Cities and water utility districts are investing in cloud computing solutions and smart meters to remotely measure water consumption and detect leaks at homes and businesses. They also are installing smart sensors for the real-time monitoring of their water supply systems, and in some cases, their wastewater treatment plants and stormwater operations too.
The technology automates the once-manual task of reading meters, and through data analytics, cities and water utilities can better manage their water supply infrastructure.
They can identify and resolve problems faster, eliminate water theft, perform preventive maintenance, and improve customer service and engagement, resulting in increased water savings and optimized system performance, says Nikola Ristivojevich, senior analyst at IDC’s Government Health and Insights practice.
“It creates water efficiency and system efficiency,” he says.
Smart Meter Analytics and the Cloud
Houston Public Works currently operates a hybrid water metering system that incorporates technology from 1998 and 2010. Today, 70 percent of the city’s homes and businesses use 13-year-old automated metering infrastructure technology, which wirelessly transmits meter readings to the city’s communications network.
The remaining 30 percent are on older automated meter reading technology, which requires staff to drive down streets and wirelessly capture meter readings on notebook computers. Combined, that data is uploaded to internal servers and backed up on Amazon Web Services (AWS), says Thomas, who retired from Houston Public Works recently.
Because metering technology only lasts 15 to 20 years, Houston Public Works has embarked on a five-year quest to install new smart devices in every home and business with new capabilities that measure water pressure and temperature. For the first time, the agency will also install smart sensors throughout its water distribution infrastructure and wastewater and stormwater operations.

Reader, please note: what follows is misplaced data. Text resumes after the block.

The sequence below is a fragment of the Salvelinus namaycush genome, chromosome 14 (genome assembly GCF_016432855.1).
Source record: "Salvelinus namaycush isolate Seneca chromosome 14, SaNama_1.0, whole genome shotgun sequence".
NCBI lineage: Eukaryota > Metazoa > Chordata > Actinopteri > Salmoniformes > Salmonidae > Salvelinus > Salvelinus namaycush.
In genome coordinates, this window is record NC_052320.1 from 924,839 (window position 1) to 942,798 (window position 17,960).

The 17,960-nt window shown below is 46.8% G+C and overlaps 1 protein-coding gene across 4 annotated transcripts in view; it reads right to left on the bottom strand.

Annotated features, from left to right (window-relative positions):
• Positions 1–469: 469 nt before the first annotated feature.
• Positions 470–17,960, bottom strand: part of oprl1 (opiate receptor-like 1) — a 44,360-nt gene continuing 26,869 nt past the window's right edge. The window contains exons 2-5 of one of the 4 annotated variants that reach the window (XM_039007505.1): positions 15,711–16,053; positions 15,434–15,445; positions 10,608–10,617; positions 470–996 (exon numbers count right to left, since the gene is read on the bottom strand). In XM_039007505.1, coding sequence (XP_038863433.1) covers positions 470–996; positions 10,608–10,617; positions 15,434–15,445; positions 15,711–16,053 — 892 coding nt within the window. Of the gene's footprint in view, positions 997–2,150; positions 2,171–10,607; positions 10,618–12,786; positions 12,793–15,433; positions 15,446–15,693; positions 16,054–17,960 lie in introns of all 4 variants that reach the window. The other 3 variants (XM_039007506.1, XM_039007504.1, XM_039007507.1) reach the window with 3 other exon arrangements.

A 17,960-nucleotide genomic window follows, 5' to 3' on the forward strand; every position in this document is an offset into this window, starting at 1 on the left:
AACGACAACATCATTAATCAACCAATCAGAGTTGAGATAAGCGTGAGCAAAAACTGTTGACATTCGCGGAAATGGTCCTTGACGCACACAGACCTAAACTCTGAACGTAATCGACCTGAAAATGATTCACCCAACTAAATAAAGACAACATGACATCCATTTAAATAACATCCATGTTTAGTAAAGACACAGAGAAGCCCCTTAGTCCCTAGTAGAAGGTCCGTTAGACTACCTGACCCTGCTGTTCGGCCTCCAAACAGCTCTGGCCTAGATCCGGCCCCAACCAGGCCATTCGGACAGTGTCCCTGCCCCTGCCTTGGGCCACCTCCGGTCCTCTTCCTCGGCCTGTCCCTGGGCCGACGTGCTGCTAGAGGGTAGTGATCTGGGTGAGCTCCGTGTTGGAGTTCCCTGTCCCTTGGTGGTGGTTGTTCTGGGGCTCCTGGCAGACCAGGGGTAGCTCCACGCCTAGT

Houston recently hired a smart utility vendor for cloud-based software and storage. Migrating to a Software as a Service solution simplifies IT management and improves redundancy and security, Thomas says.
The SaaS tool allows Houston Public Works to centrally monitor the sensors and access dashboards that provide reports on customer water usage, leaks, water pressure readings and other data in nearly real time.
Smart sensors and data analytics will allow the city to more quickly detect and fix problems, such as water main leaks that cause water pressure to drop, Thomas says.
“It helps us know exactly what’s happening with our system,” he says.
Houston Public Works has also partnered with Microsoft Azure to use its cloud-based data analytics tools to gain more insights on sensor data. The agency will create a digital twin, a real-time digital representation of its infrastructure, and run models to find ways to operate more efficiently and build more resiliency into its systems, Thomas says.
The department is working with Azure to create a model that analyzes rainfall, predicts flooding and allows city officials to warn residents. Public Works is installing sensors that measure water flow rates in drainage ditches and water levels at highway underpasses.
“We will be able to predict, based on rainfall and water velocity, how quickly an area downstream will potentially flood,” he says.